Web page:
Social Capital

I always knew I wanted to be a teacher growing up. I remember watching my fourth grade teacher writing across the chalkboard and being in awe of her. I thought to myself, ‘I want to be just like her when I grow up.’ The moment I said it out loud, the wheels were set in motion. I was surrounded by teachers, parents, friends, etc. who encouraged me and pushed me to fulfill my dream.”

I had the social capital to make my dream become a reality. Social Capital is defined as the networks of relationships among people Continue reading

Teaming with Paraprofessionals in Your Classroom ~Or~ “What Do I Do With All These People?”

A new school year has begun and you are getting to know your new students. Many teachers are also getting to know their Supplementary School Personnel (Teaching Assistants, Teacher Aides and 1:1 Aides). While some teachers may not have the support of a paraprofessional, others may be struggling with the sheer number of adults in their classrooms.

As educators we received little or no training in working with or managing the other adults in our classrooms. Additionally, the role(s) of paraprofessionals, especially Teaching Continue reading

It’s that time again!

Teachers are scurrying to set up their classrooms and prepare for another year of learning with a new group of students. As I recently had the pleasure of working with a group of teachers getting ready to launch a successful year of co-teaching for students with disabilities, I am reminded of what it takes for high-impact co-teaching.

Let’s face it. There is Continue reading

Engaging All Learners through Questioning

In order to help all students think at higher levels, we need to ask questions that help them to move up Bloom’s Taxonomy and deeper into Webb’s Depth of Knowledge. This is very difficult to do “on the fly”. In order to add rigor to our classroom instruction, planning for the kinds of questions you ask your students is critical. Good questions are not only relevant and purposeful, but they entice your students to openly engage in the learning. Although all of our students are not always fantastic readers, or perhaps even average writers, they can be outstanding thinkers!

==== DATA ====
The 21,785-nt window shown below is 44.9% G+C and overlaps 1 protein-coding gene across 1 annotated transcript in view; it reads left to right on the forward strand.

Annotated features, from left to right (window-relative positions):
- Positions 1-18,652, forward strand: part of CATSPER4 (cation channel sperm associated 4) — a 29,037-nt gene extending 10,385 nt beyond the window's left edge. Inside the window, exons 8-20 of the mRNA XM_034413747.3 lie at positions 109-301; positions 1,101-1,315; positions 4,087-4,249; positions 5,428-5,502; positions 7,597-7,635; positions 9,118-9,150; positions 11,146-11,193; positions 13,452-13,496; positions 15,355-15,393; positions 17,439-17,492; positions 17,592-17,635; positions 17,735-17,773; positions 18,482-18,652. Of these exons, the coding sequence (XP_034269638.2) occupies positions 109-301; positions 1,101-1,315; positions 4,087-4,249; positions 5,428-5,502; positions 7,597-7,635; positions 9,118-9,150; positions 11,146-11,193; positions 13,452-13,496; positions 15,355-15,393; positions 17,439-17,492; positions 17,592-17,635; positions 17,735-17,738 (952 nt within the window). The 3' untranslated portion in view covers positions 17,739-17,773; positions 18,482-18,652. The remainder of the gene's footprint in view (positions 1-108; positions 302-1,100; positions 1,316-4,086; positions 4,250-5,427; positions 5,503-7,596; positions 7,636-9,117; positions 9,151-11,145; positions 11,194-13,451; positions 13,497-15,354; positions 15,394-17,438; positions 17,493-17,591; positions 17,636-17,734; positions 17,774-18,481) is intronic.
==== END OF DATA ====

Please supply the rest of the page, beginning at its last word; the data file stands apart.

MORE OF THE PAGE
As part of my job responsibilities I perform hundreds of classroom visits at various buildings throughout the school year.  One of the things that I have noticed over the years is that there tends to be more learning taking place when the teacher practices asking open questions, gives students time to think and process, and encourages a variety of Continue reading

The Power of Why?


Image: CC U.S. Army.

When children are little, they often ask, “why?” about everything.

“Why is the sky blue?”
“Why did my pet die?”
“Why do centipedes have all those legs?”
“Why do I have to go to bed nooooowwwww?”

Children are naturally curious and they remain that way, it seems, until adults train them not to be.

Admit it, what parent or teacher does not at times get annoyed at the child who seems to be asking a million questions?  Some of which we do not know the answer to….and some that do not really seem to matter to us! We just want them to simply comply, to sit and Continue reading

How do I support English Language Learners who are struggling in my classroom?

This question may be easy if you have a background in Teaching English as a Second Language, but what if you don’t have a degree in TESOL or have never even had students who speak another language in your class? It can seem like a huge mystery. What do I say? How do I say it? If you, as the professional teacher in the room, are having these panicky thoughts- imagine what it must be like for our students we call English Language Learners.

It is an exciting time in New York State for teachers of ELLs. Lots of attention is being devoted to this rapidly growing population of students. However, this excitement may also manifest itself into panic for teachers who may have never had linguistically diverse learners in their classroom. Continue reading

Measureable Goals in the Co-Taught Classroom

More and more these days you see Integrated Co-teaching as the service delivery model on the individualized educational programs (IEPs) of students with disabilities (SWDs). The special education teacher pushes into the general education classroom and works together with the general educator (and possibly other teaching assistants and service delivery professionals) to meet the needs of all students. In this model it is especially important for all staff working with students with special needs to know and understand the students’ annual measurable goals.

At times, as a Special Education Continue reading